You either watch it or you laugh at people who do. You’re either addicted or you avoid people who are. Love Island. Wow.
Up until this year, I wouldn’t have been caught dead watching it. I put it in that thrashy reality box where no self-respecting, intelligent person would lower their eyes to let such visions cross their peepers. What a waste of time, I scoffed. Losers!
Then, recently, in between flipping between cartoons (because we are held to channel ransom in this house by a three year old) I heard a discussion on Loose Women where the guests talked about how they’d never watch it, but after watching a few minutes for ‘research purposes’, they were hooked.
Maybe I’d like it, I thought. If these articulate women, with brains and sass say it’s ok, it must be.
Lads it is more than ok. It is an education.
If you’re as old as I am, you’ll remember when Big Brother first hit our screens. I remember my friend telling me about the concept first and we marvelled at the idea that anyone could watch normal people living in a box all day. Who would want to watch that? we sneered. Well the answer is – everyone.
Love Island reminds me of how I felt when I first started watching Big Brother. I’m not only addicted. I think about these people during the day. I actively go through scenarios in my head with these characters, I think about their likes, their dislikes, their personalities.
What the actual fluff?
Because I’ve been thinking about this a lot, I’ve begun to form ideas as to why so many people are watching, talking about and absorbed by stalking beautiful people in the sun.
Here are my deep and meaningfuls.
(Bear with me, I have a lot of time on my hands at the minute. Yes, I should be out exercising or doing more cleaning or probably writing. But you know… Love Island.)
1.All of the beauty
GOOD JAYSUS. Where did they find these Gods and Goddesses? You’d think I’d be jealous of watching tall, lithe, muscle clad men and women pancying about in tiny bits of white lycra, but I’m not. I’m not jealous at all, I’m just fascinated. They remind me of playing with my barbies and ken when I was a kid. Easy to dress up and so beautiful when you did. It’s like watching one big moving Instagram page. I love it.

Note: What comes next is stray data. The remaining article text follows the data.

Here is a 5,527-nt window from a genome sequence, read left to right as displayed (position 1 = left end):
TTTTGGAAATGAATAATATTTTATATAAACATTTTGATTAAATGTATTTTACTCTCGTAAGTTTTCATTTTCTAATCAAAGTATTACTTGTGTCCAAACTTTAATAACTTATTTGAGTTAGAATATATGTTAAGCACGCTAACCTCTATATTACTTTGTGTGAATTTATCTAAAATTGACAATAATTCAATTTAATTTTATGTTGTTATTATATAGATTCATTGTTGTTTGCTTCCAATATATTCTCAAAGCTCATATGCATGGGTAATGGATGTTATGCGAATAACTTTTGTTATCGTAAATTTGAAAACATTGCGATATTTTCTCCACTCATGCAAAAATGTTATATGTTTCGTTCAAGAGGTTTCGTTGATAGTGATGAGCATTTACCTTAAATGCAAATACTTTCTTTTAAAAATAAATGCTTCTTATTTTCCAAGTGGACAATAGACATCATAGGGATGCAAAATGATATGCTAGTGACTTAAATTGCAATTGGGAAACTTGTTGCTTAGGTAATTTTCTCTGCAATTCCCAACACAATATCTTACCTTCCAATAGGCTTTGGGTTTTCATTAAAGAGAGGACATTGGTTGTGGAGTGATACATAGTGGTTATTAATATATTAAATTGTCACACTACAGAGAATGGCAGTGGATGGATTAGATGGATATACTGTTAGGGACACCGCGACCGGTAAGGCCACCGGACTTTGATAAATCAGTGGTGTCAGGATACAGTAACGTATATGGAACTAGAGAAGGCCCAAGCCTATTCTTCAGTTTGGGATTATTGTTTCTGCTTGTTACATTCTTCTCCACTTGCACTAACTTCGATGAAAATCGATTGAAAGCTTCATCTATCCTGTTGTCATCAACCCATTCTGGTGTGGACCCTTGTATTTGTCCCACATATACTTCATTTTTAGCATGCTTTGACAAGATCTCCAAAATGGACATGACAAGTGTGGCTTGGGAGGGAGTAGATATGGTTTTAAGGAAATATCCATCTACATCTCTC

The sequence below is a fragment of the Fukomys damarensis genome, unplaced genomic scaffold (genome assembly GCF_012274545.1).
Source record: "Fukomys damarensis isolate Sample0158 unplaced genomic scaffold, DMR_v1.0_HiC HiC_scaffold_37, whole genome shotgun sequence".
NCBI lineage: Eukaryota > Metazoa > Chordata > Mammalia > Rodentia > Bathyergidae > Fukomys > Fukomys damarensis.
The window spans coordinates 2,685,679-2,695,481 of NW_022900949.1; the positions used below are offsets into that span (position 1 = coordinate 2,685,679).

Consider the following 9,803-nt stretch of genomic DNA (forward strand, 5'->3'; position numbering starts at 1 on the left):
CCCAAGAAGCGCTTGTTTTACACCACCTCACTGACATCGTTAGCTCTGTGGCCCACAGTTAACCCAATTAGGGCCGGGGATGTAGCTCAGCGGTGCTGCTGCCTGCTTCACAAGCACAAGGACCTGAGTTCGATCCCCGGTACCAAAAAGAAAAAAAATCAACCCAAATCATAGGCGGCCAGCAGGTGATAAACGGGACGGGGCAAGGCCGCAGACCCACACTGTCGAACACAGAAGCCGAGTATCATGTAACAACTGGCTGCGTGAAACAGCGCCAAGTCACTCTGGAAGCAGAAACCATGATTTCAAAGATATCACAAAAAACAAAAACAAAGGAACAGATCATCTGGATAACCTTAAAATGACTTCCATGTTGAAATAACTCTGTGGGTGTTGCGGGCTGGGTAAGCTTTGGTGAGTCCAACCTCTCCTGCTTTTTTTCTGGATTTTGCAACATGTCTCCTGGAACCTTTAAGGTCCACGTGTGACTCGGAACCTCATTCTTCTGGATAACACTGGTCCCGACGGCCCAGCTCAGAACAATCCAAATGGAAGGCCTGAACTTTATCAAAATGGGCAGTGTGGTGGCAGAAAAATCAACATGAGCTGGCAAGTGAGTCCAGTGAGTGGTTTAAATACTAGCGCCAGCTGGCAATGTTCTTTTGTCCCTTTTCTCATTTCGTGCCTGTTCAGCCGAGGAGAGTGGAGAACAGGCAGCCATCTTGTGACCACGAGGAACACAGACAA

2. Finding out that personality does matter
Once you’ve gotten over the model status of each person, you quickly get to know everyone’s personalities by watching how they move, act, speak and reveal their intelligence level. Surprise, surprise, some of the most beautiful people aesthetically, turn out to be the least fanciable overall because they’re complete and utter gobshites or would have you jumping in the pool to drown yourself if you had to actually spend any time with them. The nicest people are the people who are fun, don’t take themselves too seriously, are kind and considerate of others and just have something about them. Nothing to do with looks. All about the personality. That makes me feel a lot better (!)
3. Thinking, what would I do?
The concept of Love Island is genius. They’ve taken all the good parts of Big Brother and made it even better – fill the island with stunners, make it a requirement that people must couple up and leave out all the gacky silly games and just let them at it. And drink. “Mammy why is everyone drinking juice?” asked my three year old as she passed the TV the other day. Because dear child, alcohol is the lubricant of our love dreams. As people move in and out of the island, you feel personally involved. You know what’s going on with everyone, who you’re rooting for, who would be your friend, who you would fancy. You are, in effect, part of it. You’re practically there. You’re on Love Island! Well, for an hour every night anyway.
4. Hanging out with your mates
In Love Island the girls and guys are often pitted together. If something happens, they group up and move in, to protect their sex. We’ve watched strong friendships form and real bonds develop, and it reminds us of our own experiences with our own best friends, girly groups and bromances. Sometimes we watch in horror as they give each other terrible advice, telling their friend to ‘crack on’ or ‘yes you were exactly right in your strop there, completely in the right you were’, because it’s exactly what they want to hear. We all support our friends as they move through terrible relationships and broken hearts. That’s life!